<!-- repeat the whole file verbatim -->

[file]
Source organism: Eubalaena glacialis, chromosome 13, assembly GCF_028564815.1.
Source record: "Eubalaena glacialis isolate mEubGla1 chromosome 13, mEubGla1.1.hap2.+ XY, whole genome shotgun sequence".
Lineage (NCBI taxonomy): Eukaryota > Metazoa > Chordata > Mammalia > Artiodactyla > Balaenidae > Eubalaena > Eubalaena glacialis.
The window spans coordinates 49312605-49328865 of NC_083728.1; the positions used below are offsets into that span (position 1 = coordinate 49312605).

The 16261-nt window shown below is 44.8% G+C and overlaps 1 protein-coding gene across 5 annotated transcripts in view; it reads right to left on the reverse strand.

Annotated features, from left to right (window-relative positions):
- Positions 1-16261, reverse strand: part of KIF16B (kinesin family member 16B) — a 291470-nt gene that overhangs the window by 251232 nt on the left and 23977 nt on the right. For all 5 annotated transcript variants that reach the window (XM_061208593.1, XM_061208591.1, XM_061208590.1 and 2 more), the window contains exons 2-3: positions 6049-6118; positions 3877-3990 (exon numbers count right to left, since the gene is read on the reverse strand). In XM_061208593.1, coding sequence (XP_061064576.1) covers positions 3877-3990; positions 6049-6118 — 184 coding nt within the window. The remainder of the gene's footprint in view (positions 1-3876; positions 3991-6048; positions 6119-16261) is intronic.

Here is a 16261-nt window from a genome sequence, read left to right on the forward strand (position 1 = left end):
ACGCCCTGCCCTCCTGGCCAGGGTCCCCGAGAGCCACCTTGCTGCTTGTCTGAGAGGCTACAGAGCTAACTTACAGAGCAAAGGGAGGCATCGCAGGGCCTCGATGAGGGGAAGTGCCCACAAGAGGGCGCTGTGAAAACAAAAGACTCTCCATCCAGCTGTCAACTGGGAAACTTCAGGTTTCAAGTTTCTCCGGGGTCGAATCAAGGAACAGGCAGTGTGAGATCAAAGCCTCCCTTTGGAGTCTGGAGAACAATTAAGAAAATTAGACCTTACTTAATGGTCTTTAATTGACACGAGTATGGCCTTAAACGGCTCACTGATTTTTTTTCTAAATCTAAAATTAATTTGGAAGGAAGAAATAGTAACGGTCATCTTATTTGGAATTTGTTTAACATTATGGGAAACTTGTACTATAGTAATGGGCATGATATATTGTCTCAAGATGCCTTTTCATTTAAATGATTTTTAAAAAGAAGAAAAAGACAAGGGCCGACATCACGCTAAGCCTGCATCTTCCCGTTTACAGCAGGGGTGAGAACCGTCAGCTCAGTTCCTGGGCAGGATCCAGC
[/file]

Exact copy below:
Source organism: Eubalaena glacialis, chromosome 13, assembly GCF_028564815.1.
Source record: "Eubalaena glacialis isolate mEubGla1 chromosome 13, mEubGla1.1.hap2.+ XY, whole genome shotgun sequence".
Lineage (NCBI taxonomy): Eukaryota > Metazoa > Chordata > Mammalia > Artiodactyla > Balaenidae > Eubalaena > Eubalaena glacialis.
The window spans coordinates 49312605-49328865 of NC_083728.1; the positions used below are offsets into that span (position 1 = coordinate 49312605).

The 16261-nt window shown below is 44.8% G+C and overlaps 1 protein-coding gene across 5 annotated transcripts in view; it reads right to left on the reverse strand.

Annotated features, from left to right (window-relative positions):
- Positions 1-16261, reverse strand: part of KIF16B (kinesin family member 16B) — a 291470-nt gene that overhangs the window by 251232 nt on the left and 23977 nt on the right. For all 5 annotated transcript variants that reach the window (XM_061208593.1, XM_061208591.1, XM_061208590.1 and 2 more), the window contains exons 2-3: positions 6049-6118; positions 3877-3990 (exon numbers count right to left, since the gene is read on the reverse strand). In XM_061208593.1, coding sequence (XP_061064576.1) covers positions 3877-3990; positions 6049-6118 — 184 coding nt within the window. The remainder of the gene's footprint in view (positions 1-3876; positions 3991-6048; positions 6119-16261) is intronic.

Here is a 16261-nt window from a genome sequence, read left to right on the forward strand (position 1 = left end):
ACGCCCTGCCCTCCTGGCCAGGGTCCCCGAGAGCCACCTTGCTGCTTGTCTGAGAGGCTACAGAGCTAACTTACAGAGCAAAGGGAGGCATCGCAGGGCCTCGATGAGGGGAAGTGCCCACAAGAGGGCGCTGTGAAAACAAAAGACTCTCCATCCAGCTGTCAACTGGGAAACTTCAGGTTTCAAGTTTCTCCGGGGTCGAATCAAGGAACAGGCAGTGTGAGATCAAAGCCTCCCTTTGGAGTCTGGAGAACAATTAAGAAAATTAGACCTTACTTAATGGTCTTTAATTGACACGAGTATGGCCTTAAACGGCTCACTGATTTTTTTTCTAAATCTAAAATTAATTTGGAAGGAAGAAATAGTAACGGTCATCTTATTTGGAATTTGTTTAACATTATGGGAAACTTGTACTATAGTAATGGGCATGATATATTGTCTCAAGATGCCTTTTCATTTAAATGATTTTTAAAAAGAAGAAAAAGACAAGGGCCGACATCACGCTAAGCCTGCATCTTCCCGTTTACAGCAGGGGTGAGAACCGTCAGCTCAGTTCCTGGGCAGGATCCAGC